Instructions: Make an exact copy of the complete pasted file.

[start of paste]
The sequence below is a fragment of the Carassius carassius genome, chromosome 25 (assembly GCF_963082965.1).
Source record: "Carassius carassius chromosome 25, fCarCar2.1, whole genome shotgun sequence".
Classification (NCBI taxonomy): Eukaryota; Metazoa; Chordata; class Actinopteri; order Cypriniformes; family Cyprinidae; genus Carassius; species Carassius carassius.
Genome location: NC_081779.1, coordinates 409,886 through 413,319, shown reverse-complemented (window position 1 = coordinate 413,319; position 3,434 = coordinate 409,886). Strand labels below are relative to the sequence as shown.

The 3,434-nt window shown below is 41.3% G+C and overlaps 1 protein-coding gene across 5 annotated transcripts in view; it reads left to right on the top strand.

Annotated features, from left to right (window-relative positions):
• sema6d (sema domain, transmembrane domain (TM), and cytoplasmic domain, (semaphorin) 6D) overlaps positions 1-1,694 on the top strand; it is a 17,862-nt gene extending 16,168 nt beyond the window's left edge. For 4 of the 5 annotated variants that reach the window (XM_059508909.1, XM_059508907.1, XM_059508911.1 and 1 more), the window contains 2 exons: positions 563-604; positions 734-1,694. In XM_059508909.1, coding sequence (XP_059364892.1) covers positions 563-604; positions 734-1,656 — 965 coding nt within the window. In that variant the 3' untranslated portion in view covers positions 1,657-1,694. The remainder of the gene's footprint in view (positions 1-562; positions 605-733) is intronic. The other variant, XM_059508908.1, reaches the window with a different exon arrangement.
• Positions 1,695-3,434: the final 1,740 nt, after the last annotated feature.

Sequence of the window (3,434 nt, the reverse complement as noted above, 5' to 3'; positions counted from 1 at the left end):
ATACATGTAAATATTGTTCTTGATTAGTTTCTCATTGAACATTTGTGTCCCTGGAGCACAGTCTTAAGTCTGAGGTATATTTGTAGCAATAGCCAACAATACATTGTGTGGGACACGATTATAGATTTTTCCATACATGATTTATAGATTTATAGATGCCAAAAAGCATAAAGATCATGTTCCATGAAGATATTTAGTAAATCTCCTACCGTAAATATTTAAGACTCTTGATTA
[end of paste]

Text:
The sequence below is a fragment of the Carassius carassius genome, chromosome 25 (assembly GCF_963082965.1).
Source record: "Carassius carassius chromosome 25, fCarCar2.1, whole genome shotgun sequence".
Classification (NCBI taxonomy): Eukaryota; Metazoa; Chordata; class Actinopteri; order Cypriniformes; family Cyprinidae; genus Carassius; species Carassius carassius.
Genome location: NC_081779.1, coordinates 409,886 through 413,319, shown reverse-complemented (window position 1 = coordinate 413,319; position 3,434 = coordinate 409,886). Strand labels below are relative to the sequence as shown.

The 3,434-nt window shown below is 41.3% G+C and overlaps 1 protein-coding gene across 5 annotated transcripts in view; it reads left to right on the top strand.

Annotated features, from left to right (window-relative positions):
• sema6d (sema domain, transmembrane domain (TM), and cytoplasmic domain, (semaphorin) 6D) overlaps positions 1-1,694 on the top strand; it is a 17,862-nt gene extending 16,168 nt beyond the window's left edge. For 4 of the 5 annotated variants that reach the window (XM_059508909.1, XM_059508907.1, XM_059508911.1 and 1 more), the window contains 2 exons: positions 563-604; positions 734-1,694. In XM_059508909.1, coding sequence (XP_059364892.1) covers positions 563-604; positions 734-1,656 — 965 coding nt within the window. In that variant the 3' untranslated portion in view covers positions 1,657-1,694. The remainder of the gene's footprint in view (positions 1-562; positions 605-733) is intronic. The other variant, XM_059508908.1, reaches the window with a different exon arrangement.
• Positions 1,695-3,434: the final 1,740 nt, after the last annotated feature.

Sequence of the window (3,434 nt, the reverse complement as noted above, 5' to 3'; positions counted from 1 at the left end):
ATACATGTAAATATTGTTCTTGATTAGTTTCTCATTGAACATTTGTGTCCCTGGAGCACAGTCTTAAGTCTGAGGTATATTTGTAGCAATAGCCAACAATACATTGTGTGGGACACGATTATAGATTTTTCCATACATGATTTATAGATTTATAGATGCCAAAAAGCATAAAGATCATGTTCCATGAAGATATTTAGTAAATCTCCTACCGTAAATATTTAAGACTCTTGATTA